If you have more than one dog, reward the one that acts calmly and politely. Give it a treat and ignore the dog that is acting aggressively or dominantly. The dogs will soon learn that it won’t get any treats if it tries to fight for them. By rewarding good behavior, you will be reinforcing the idea that the dog must not act possessively with other household pets.

A common problem that owners often encounter is a dog that acts possessively with its food and toys. If your dog lets you take away its food and toys, you should reinforce such behavior by lavishing praise on it. When your dog is eating, you can approach the bowl and add some food that it likes to the bowl. After taking away a toy, give the dog some tasty treats. The dog will understand that it doesn’t have to be possessive around you, and you will not have to deal with any undesirable behavior later on.

Assertive dogs try to become dominant because they come to see their owners as being lower down in the pack order who cater to their every whim. You can rid your dog of that idea by making it earn food, treats, and affection. For example, make it sit on command before giving it its food bowl. If your dog asks for a treat, make it do another obedience task. Of course, it is understandable that you would want to pet your dog and give it treats without always demanding something in return, but it’s important to make your dog understand that it can’t take you for granted. By making the dog perform these tasks, you are teaching it that you are not there for its every whim and that it must be submissive and obedient in order to receive rewards.

You can also show your dog that you are in control of its toys and treats by putting them away outside of designated times. This is especially pertinent for households that have children and other dogs. Of course, if your dog is alone during the day, you may want to leave a couple of toys to occupy it. Keeping the toys away allows you to reward good behavior by offering them to the dog when it is calm and well behaved.

If you have multiple dogs, feeding them separately is always a good idea. This will prevent fights from starting as a result of the dogs trying to steal each other’s food. It also prevents dogs from getting possessive about their food. You should only feed the dogs together if you are able to supervise them and the dogs are well behaved. Discourage the dogs from checking out each other’s food with a firm “no.” This will prevent any bad behavior taking root.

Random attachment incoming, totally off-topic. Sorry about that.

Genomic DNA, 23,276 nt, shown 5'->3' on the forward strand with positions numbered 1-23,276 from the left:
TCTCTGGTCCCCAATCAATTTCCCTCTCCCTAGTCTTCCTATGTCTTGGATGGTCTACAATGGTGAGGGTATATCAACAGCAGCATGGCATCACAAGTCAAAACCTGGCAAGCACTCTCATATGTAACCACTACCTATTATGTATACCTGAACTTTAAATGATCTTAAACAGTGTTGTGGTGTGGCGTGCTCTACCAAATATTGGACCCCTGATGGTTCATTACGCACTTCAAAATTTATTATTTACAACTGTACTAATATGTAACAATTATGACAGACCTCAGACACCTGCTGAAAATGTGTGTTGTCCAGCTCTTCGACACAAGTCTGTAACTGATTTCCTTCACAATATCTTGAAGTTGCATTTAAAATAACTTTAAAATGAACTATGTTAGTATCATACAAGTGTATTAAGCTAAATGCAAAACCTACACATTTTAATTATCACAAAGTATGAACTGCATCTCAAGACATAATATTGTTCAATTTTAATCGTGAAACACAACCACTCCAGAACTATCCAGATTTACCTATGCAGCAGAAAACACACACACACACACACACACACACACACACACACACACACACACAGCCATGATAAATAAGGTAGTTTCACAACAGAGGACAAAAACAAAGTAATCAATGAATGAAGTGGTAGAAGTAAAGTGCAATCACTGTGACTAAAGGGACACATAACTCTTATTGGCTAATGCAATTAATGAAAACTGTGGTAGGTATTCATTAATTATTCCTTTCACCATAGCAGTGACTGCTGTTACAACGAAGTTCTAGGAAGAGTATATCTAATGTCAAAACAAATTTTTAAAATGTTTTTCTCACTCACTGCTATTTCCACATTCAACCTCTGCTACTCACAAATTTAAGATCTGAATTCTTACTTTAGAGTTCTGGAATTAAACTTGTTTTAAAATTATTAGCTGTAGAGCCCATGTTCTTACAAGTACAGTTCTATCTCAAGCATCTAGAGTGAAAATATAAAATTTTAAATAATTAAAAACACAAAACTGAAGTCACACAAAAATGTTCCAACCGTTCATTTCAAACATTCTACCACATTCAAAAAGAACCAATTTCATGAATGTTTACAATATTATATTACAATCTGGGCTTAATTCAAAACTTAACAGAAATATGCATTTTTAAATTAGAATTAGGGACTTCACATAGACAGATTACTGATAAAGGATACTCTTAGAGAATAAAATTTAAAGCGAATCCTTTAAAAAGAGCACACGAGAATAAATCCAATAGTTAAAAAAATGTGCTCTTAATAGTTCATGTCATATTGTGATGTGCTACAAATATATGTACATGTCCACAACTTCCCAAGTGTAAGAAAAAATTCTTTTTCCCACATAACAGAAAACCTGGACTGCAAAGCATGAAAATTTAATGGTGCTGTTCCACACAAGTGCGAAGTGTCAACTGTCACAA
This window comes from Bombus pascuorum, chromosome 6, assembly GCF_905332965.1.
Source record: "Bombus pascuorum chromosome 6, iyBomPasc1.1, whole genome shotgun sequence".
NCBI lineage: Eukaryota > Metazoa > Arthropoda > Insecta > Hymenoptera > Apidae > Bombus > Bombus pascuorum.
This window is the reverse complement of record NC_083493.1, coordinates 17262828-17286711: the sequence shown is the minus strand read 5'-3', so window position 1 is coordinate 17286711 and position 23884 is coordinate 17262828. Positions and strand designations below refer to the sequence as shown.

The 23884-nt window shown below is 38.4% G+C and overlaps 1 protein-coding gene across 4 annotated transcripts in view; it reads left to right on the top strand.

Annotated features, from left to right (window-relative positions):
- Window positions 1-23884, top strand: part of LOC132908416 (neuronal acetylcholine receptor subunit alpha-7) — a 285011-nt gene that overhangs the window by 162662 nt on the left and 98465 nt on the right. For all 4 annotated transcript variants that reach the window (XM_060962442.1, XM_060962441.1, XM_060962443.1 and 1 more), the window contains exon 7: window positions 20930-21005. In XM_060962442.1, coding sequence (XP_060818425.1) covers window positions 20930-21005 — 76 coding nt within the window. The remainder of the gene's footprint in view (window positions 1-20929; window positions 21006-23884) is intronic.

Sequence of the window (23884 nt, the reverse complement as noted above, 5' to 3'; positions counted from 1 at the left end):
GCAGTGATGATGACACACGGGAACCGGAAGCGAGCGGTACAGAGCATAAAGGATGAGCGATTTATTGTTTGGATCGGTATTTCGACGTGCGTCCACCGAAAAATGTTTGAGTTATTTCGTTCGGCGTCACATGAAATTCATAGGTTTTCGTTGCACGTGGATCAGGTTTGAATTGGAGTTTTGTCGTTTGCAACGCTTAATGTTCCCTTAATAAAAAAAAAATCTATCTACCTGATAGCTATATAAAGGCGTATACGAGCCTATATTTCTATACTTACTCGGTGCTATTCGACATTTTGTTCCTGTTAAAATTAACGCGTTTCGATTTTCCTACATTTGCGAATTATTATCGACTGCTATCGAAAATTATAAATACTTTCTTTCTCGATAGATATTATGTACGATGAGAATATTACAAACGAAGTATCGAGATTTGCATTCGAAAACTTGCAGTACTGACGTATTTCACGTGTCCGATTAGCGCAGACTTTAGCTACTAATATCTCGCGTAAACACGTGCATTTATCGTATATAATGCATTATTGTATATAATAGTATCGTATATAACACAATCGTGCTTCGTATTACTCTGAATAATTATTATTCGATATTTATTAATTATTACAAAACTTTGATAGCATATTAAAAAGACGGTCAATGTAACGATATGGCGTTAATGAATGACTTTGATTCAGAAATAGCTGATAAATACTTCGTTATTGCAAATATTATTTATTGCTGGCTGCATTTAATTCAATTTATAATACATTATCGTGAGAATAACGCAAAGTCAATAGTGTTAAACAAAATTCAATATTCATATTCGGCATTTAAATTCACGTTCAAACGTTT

Dogs usually love going to dog parks and daycares. Besides allowing your dog to have fun, taking it to these places is also a great way to teach it to socialize. However, you need to be watchful and ensure that play doesn’t spill over to aggression and fighting. If you are taking your pet to the dog park for the first time, you should first introduce it to some other dogs to gauge how it interacts with them. Ideally, these should be one or two well-behaved, quiet, rather submissive dogs that will not interact aggressively with your dog. Before the playdate, you should exercise the dog for around 45 minutes to dissipate any excess energy that could cause it to misbehave.

Both dogs should preferably be on a leash when introduced. Watch their interaction closely and be prepared to intervene if either dog shows signs of aggression. In most cases, the two dogs will sniff each other before interacting cordially. They may start being playful. If the interaction is friendly, you can bring out some of your dog’s toys to see how it reacts to sharing the toys with the other dog. Still keep the leash on in case your dog becomes aggressive. Reward your dog with plenty of petting if it behaves well and lets the other dog play with the toys as well. Keep the mood light and positive, interacting with both dogs and ensuring both are relaxed.

After a couple of these interactions, you should have no problem taking your dog to the dog park, though you should keep a watchful eye out to maintain good behavior and ensure that your dog doesn’t cause or have any problems with another dog.

Training a possessive dog

You may find that you have a dog that has already become possessive, either because you neglected to take preventive measures or because the dog has developed the trait despite the training. Fortunately, there are a number of measures you can take to train your dog out of this unhealthy trait. It is always easier to rid the dog of unwanted habits as soon as it has picked them up, so be watchful and take suitable steps as soon as you find your dog developing possessive tendencies.

You will find that trainers and experts recommend different methods. It is advisable to try different training techniques with your dog. This is because all dogs have unique personalities and will react differently to the different methods. Also, what works with one dog may not work with another. By trying different types of training, you will be able to discover the one or two methods that work most effectively for your dog.

If you have a problem dog, it may be helpful to get a professional trainer. Even expert trainers often benefit from a second opinion. A trainer will be able to observe your interaction with your dog. Often, a dog’s behavior is influenced by its owner, so it is useful to be able to get a professional’s opinion on how you handle your dog. In addition, a professional trainer will be able to tailor a program to deal with your dog’s problem with maximum efficiency.